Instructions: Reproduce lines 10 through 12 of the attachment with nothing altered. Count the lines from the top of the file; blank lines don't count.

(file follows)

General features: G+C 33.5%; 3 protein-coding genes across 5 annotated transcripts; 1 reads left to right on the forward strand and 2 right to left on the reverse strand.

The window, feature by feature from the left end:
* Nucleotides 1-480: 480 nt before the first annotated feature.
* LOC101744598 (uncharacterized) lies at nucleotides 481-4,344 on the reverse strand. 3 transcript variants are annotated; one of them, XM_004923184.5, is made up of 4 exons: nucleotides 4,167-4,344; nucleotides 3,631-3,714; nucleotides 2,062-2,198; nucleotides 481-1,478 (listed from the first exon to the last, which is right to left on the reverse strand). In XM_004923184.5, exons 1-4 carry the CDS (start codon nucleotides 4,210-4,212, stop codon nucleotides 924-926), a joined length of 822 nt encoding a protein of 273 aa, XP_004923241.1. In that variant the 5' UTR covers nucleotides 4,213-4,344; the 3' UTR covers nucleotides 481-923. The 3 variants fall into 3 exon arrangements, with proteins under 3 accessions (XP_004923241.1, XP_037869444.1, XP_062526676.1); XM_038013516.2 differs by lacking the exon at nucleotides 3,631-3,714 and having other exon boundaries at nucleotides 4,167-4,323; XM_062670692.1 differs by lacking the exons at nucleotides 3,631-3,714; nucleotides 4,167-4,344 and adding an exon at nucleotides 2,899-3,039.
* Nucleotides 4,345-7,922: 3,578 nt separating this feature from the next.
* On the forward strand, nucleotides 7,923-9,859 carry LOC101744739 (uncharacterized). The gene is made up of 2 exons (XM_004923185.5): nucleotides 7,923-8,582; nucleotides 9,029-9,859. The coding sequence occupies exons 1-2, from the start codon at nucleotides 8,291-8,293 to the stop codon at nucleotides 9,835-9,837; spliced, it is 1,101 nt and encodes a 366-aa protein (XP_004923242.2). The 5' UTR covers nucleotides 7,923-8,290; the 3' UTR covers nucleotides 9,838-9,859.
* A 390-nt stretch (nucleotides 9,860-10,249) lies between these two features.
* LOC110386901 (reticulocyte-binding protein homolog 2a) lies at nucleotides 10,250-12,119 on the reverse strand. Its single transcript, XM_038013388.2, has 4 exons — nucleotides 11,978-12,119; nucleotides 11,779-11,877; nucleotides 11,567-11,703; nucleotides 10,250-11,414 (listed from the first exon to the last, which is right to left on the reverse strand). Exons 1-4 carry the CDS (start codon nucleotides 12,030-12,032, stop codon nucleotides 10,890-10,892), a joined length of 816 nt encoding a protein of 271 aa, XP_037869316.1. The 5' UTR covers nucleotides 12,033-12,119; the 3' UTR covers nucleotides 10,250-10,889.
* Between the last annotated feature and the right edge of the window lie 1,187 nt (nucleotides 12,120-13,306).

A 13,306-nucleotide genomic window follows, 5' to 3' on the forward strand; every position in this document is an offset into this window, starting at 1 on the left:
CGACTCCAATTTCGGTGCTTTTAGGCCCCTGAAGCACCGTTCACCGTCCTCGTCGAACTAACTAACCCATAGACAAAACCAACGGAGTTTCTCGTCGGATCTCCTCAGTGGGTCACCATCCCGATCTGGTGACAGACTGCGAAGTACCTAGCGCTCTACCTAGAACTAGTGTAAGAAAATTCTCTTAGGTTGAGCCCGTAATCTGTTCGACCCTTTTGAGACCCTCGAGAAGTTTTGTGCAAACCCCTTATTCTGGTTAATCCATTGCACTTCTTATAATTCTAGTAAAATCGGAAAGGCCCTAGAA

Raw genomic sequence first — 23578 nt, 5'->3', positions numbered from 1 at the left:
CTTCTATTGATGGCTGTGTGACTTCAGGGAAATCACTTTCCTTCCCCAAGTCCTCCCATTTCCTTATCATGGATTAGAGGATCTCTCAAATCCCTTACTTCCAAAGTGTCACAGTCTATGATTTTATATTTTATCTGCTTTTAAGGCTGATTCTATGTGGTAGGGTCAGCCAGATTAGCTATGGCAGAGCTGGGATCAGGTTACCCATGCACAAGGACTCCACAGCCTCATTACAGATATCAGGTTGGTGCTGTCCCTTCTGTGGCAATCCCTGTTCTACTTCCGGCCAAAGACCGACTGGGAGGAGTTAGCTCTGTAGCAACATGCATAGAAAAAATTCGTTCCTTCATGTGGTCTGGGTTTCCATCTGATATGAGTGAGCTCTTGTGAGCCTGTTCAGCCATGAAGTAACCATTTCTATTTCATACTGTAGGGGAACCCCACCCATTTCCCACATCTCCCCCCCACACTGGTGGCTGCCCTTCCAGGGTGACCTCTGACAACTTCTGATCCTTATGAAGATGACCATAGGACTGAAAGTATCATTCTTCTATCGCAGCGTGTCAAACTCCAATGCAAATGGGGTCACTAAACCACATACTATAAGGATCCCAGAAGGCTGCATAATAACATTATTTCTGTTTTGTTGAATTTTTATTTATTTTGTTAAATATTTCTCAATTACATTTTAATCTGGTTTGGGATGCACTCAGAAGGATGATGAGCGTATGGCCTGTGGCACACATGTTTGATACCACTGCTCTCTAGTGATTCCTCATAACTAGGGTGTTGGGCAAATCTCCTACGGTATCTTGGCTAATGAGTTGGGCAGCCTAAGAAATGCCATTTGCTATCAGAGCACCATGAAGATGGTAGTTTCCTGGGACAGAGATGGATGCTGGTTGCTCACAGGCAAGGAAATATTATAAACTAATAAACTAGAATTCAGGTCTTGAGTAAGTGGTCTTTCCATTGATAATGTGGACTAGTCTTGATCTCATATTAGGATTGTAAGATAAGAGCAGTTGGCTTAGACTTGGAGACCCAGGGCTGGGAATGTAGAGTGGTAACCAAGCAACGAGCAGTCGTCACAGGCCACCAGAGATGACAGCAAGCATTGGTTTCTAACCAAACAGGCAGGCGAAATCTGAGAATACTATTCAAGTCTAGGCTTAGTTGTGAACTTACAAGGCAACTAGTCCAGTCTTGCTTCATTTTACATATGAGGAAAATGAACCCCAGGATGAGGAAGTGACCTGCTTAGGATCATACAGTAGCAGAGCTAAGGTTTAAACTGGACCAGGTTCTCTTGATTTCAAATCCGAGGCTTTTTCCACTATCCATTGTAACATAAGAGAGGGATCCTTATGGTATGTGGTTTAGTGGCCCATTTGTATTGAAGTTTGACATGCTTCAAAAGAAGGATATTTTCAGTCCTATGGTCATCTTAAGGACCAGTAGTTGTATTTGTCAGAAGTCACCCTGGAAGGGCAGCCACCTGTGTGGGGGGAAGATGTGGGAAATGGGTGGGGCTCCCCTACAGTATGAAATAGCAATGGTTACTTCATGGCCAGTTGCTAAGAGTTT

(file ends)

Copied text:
A 13,306-nucleotide genomic window follows, 5' to 3' on the forward strand; every position in this document is an offset into this window, starting at 1 on the left:
CGACTCCAATTTCGGTGCTTTTAGGCCCCTGAAGCACCGTTCACCGTCCTCGTCGAACTAACTAACCCATAGACAAAACCAACGGAGTTTCTCGTCGGATCTCCTCAGTGGGTCACCATCCCGATCTGGTGACAGACTGCGAAGTACCTAGCGCTCTACCTAGAACTAGTGTAAGAAAATTCTCTTAGGTTGAGCCCGTAATCTGTTCGACCCTTTTGAGACCCTCGAGAAGTTTTGTGCAAACCCCTTATTCTGGTTAATCCATTGCACTTCTTATAATTCTAGTAAAATCGGAAAGGCCCTAGAA

Raw genomic sequence first — 23578 nt, 5'->3', positions numbered from 1 at the left: